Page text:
Interesting Bits|

Chris Kresge on Facebook, 1/31/22: ““If music did not pay, it would be given up.” So wrote Associate Justice Oliver Wendell Holmes in a landmark Supreme Court decision in 1917. Holmes wasn’t referring to musicians themselves in that statement, but to places of business in which copyrighted musical works could be heard, whether such music was live or recorded and, critically, whether or not it generated direct revenues.” – history.com

I’m gonna get slammed for this comment: The recorded music industry has always been about the consumer, not the musician. The tools we use to listen to music were not created with musicians in mind. They were created with consumption / consumers in mind.

Content (music) distribution has always been about the consumer and the ease with which the consumer could best listen to audio/video content – from the record player of the early 20th century to the streaming services of today.

“In the first quarter of 2021, the number of music streaming subscribers worldwide amounted to 487 million, up from just under 488 million at the end of the first quarter of 2021.” – Statista Nov 5, 2021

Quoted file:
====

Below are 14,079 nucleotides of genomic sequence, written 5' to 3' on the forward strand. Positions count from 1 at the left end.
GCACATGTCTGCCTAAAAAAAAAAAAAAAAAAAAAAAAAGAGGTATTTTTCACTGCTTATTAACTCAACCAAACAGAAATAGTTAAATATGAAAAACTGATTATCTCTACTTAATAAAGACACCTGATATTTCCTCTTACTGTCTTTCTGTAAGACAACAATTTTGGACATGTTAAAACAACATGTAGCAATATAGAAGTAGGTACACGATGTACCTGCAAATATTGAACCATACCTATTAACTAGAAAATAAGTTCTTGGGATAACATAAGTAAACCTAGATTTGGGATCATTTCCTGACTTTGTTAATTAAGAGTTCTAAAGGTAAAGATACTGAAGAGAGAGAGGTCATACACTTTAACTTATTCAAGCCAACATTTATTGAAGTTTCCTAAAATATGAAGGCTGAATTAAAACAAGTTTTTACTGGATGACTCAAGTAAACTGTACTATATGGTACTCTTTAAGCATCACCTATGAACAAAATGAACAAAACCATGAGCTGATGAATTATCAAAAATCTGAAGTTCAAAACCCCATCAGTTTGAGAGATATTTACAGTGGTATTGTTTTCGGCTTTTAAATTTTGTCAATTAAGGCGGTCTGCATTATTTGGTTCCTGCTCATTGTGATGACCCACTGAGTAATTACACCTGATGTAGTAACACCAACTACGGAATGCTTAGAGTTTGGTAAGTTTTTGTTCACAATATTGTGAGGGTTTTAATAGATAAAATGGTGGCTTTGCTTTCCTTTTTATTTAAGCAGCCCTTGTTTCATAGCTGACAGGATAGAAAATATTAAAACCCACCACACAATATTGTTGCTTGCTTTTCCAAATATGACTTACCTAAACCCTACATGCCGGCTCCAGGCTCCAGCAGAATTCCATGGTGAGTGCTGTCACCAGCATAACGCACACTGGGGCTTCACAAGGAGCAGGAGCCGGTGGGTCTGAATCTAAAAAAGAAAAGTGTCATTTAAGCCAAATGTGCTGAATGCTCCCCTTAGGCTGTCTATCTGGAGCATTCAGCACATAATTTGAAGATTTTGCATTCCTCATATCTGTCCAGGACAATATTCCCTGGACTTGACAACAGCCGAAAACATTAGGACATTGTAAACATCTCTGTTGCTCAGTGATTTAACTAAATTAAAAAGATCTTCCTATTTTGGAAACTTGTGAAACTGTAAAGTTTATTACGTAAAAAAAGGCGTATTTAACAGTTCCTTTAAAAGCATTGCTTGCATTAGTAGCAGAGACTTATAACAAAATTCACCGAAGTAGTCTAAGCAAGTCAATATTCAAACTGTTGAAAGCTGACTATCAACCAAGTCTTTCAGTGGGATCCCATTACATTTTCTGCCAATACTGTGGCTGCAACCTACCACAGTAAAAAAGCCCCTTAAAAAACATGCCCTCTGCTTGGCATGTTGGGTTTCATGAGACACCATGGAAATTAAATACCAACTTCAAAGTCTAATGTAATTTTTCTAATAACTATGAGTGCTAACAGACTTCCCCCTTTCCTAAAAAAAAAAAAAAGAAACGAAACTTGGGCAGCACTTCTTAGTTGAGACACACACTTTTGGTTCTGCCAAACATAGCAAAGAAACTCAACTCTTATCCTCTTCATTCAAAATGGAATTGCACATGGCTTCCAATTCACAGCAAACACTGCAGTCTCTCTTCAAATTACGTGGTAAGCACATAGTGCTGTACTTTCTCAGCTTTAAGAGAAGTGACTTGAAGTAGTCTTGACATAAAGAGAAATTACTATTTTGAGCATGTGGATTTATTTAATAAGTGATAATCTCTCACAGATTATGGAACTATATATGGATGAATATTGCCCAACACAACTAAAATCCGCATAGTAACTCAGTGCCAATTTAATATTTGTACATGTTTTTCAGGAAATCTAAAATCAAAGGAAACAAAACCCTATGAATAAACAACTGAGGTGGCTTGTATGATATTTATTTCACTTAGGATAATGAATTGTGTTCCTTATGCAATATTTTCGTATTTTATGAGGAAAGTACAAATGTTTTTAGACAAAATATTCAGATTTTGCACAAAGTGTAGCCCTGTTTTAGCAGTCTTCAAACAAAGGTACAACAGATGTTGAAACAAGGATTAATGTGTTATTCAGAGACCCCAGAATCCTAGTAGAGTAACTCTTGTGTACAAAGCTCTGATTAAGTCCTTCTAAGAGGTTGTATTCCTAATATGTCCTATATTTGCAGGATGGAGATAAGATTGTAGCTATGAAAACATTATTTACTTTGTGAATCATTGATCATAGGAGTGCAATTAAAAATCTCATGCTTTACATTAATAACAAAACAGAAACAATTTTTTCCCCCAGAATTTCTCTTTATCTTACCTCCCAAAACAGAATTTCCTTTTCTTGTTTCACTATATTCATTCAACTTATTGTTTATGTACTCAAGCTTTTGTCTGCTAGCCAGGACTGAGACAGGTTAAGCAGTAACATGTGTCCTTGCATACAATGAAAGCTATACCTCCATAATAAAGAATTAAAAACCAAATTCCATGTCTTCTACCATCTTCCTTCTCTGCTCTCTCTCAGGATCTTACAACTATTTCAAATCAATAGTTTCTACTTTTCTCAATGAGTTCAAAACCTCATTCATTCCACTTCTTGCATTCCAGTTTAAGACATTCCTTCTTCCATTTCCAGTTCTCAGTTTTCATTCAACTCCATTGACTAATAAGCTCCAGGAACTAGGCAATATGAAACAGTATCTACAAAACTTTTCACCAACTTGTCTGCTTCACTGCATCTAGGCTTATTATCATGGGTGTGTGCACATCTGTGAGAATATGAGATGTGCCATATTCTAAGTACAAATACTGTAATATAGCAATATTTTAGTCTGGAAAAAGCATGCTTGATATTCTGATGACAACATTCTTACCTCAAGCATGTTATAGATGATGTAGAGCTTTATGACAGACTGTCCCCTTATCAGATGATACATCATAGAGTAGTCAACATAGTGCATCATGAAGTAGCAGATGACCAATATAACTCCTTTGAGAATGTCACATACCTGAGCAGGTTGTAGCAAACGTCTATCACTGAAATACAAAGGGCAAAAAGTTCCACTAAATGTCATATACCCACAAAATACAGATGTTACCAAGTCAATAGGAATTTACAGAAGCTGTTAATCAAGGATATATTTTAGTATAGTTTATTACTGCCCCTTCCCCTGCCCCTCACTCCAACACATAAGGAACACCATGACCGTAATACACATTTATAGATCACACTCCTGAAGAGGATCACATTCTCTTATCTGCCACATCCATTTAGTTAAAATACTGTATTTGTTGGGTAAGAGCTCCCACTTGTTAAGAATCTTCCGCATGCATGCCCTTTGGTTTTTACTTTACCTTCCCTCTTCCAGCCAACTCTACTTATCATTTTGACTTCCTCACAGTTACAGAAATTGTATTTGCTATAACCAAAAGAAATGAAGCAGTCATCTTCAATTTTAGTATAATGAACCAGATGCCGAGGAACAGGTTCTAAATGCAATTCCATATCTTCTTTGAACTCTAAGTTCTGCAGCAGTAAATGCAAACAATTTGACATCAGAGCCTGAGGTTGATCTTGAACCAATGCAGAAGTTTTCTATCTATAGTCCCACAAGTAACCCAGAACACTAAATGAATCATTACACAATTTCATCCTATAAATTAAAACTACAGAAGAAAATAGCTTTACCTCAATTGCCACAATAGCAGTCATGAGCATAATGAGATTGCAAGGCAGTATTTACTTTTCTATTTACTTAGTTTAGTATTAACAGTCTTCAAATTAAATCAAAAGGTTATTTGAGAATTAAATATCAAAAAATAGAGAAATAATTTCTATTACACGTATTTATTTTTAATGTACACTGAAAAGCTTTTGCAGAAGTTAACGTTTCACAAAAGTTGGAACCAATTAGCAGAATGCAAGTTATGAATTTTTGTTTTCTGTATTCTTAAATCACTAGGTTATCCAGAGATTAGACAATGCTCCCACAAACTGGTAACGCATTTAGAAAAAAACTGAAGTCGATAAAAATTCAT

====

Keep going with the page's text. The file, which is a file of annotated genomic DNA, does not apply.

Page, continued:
“In 2020, the most popular streaming service in the United States was Spotify, with 49 percent of respondents to a survey saying that they streamed or downloaded music from the site in the last week. Of this figure, 25 percent were using Spotify’s premium service, and 24 percent were accessing the platform for free.” – Statista Nov 16, 2021

Almost one-third of Americans listen to music via music streaming subscriptions. That’s roughly 100,000,000.

“A majority of music revenue over the past year came from streaming (84%), followed by physical CD and vinyl sales (10%), digital downloads (5%) and music copyright licenses (2%).” – Forbes, Sep 13, 2021

There are 60 to 70 million song titles on each of the top streaming services, by over 8 million music entities, and only a little over 1 million have over 1000 streams.

Most of my friends here are 45-70 years old. Many of us have been performing music since the 70s and 80s. Our day has gone .. we may not like the new day, but it is what it is and we can’t go back. As I stare at 70 on the road in front of me, I wish my grandchildren (my children are in their 30s and 40s now) the best as they navigate a world FLOODED with the sounds of both amateur hobbyists and those seeking livelihoods making music.


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